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Urinary incontinence is a loss of bladder control. It can be as mild as a small leakage or as severe as a complete inability to hold urine. UI is a common complication of prostatectomy, and it is usually temporary. However, the condition lasts longer than a year in up to 8 percent of men.
The loss of bladder control after a prostatectomy is directly related to the surgery. Structures called sphincters hold urine in the body. When you relax these sphincters, urine flows out. Normally, there are two sphincters in the male urinary tract. One sphincter is at the bottom of the bladder; the lower sphincter sits below the prostate, behind the base of the penis. Because the urethra goes through the middle of the prostate, the prostate also holds some pressure on the urethra.
When surgeons remove the prostate, the only sphincter left in the urinary tract is the lowest one, closest to the penis. Because this sphincter is not used to working alone, it may not be strong enough at first to keep urine in the bladder.
Symptoms of UI in men can range from just a few drops of urine to a complete loss of bladder control. Doctors know that UI may become an issue after a prostatectomy, and they generally advise men to wear incontinence pads to trap urine and keep clothes dry. As you recover from surgery, the amount of leaking urine should go down over time.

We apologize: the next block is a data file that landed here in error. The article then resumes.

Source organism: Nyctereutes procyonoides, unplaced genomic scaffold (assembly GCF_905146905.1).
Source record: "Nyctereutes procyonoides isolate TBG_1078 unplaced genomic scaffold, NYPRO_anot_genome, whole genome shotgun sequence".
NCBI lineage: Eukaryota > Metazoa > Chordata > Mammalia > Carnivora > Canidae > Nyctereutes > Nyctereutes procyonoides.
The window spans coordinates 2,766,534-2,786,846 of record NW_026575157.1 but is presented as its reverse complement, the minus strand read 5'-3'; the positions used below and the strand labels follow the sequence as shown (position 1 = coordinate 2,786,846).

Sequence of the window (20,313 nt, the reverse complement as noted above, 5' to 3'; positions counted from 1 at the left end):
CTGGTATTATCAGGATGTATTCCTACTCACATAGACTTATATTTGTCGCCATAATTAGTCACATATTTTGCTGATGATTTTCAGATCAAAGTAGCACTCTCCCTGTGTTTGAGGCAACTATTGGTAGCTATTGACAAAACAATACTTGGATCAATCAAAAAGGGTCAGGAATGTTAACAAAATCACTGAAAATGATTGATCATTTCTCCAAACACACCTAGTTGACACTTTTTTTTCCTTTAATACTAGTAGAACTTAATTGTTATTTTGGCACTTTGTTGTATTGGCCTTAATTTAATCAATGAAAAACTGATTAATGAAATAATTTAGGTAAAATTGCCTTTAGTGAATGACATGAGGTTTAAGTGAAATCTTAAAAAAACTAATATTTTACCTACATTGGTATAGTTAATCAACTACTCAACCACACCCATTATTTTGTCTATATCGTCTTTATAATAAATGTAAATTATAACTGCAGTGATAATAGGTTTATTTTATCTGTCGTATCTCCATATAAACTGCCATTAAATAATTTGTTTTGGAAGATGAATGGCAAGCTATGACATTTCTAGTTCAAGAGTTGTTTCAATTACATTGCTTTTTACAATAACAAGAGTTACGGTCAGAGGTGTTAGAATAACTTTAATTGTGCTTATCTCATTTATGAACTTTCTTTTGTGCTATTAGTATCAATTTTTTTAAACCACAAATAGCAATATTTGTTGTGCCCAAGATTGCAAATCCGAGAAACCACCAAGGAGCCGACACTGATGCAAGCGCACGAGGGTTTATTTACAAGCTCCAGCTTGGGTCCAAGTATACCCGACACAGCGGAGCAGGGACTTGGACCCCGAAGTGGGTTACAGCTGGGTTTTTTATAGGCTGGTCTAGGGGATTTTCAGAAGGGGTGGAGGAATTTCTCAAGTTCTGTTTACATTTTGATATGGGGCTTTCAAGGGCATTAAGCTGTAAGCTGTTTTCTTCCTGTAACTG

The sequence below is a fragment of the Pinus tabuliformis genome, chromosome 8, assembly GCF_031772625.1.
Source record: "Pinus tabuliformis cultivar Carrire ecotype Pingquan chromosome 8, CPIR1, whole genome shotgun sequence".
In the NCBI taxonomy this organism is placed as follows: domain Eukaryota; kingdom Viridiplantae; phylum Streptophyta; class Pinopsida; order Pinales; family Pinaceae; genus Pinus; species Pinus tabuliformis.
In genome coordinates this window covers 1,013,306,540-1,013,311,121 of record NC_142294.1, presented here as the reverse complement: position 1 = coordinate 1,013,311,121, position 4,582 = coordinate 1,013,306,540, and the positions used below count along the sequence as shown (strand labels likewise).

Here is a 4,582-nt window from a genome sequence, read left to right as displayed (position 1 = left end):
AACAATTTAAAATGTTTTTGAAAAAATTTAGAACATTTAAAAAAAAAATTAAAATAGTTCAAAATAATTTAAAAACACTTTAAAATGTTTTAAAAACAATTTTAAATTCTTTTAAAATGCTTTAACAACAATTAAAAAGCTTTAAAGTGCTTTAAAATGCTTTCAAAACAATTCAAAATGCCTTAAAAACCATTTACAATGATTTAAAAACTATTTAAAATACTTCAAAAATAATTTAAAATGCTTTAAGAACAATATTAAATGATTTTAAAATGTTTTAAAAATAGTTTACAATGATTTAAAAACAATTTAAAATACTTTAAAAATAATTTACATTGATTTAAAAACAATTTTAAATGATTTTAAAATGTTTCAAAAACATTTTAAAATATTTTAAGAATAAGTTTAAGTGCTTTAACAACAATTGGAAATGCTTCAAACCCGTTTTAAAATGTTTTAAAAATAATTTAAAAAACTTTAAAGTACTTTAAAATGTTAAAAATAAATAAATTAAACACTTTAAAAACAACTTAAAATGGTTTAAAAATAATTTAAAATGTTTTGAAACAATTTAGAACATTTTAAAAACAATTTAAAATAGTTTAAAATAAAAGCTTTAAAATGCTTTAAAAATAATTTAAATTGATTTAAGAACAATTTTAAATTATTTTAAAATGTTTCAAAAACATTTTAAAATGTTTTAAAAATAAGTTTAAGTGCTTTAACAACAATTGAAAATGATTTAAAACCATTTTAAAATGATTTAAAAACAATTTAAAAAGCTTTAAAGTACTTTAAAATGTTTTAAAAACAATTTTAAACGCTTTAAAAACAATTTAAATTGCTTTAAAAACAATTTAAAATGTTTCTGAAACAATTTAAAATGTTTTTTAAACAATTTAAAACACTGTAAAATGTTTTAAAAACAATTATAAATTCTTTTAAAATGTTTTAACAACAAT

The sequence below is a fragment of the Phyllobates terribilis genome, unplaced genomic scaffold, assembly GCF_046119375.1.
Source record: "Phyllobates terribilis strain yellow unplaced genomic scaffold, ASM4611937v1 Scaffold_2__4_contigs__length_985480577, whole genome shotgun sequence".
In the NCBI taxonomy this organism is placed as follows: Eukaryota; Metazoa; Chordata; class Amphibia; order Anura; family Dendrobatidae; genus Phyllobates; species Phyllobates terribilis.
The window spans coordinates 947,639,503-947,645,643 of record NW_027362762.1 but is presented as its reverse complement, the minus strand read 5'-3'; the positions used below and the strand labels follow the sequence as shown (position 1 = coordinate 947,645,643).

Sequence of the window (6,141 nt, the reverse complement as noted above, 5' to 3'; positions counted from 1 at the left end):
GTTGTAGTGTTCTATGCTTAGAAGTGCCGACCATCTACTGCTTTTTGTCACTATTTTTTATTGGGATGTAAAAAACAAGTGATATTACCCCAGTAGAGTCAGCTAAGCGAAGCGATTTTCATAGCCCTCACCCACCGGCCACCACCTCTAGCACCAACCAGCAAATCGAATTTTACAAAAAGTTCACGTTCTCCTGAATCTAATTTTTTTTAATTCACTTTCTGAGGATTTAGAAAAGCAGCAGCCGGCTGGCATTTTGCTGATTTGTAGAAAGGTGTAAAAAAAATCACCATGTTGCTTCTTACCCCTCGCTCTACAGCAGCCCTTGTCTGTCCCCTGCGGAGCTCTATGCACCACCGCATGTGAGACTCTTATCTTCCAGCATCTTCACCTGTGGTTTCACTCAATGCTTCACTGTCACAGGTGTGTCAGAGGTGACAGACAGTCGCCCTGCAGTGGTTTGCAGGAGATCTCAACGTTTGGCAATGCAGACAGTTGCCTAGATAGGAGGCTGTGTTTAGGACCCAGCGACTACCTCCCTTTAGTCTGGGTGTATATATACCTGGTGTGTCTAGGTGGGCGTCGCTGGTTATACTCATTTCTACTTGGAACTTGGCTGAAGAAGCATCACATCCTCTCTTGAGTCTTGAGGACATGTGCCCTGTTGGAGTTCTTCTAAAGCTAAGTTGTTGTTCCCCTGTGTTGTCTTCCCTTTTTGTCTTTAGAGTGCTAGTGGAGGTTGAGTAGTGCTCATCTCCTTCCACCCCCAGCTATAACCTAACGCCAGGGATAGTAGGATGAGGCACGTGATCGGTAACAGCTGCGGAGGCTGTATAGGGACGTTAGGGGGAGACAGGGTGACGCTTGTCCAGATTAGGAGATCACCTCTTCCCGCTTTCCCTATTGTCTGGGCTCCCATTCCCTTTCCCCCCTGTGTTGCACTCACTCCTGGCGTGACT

Urinary incontinence can be embarrassing. The condition may also affect your sleep, since you may have to go to the bathroom multiple times a night.
To diagnose urinary incontinence, your doctor will take your medical history. You should talk about any illnesses, medical conditions, or surgeries you have had, including your prostatectomy. They will also need to know how much fluid you drink, whether you consume caffeine and how much, and any medications you take. Before your appointment, it may be helpful to keep a diary of when you notice any leaks and other urinary habits.
You may need other tests to determine exactly why you are leaking urine. These include:
There are several possible treatments for UI after prostatectomy. Doctors try the simplest treatments first.
Some nonsurgical treatments include:
Surgical treatments include: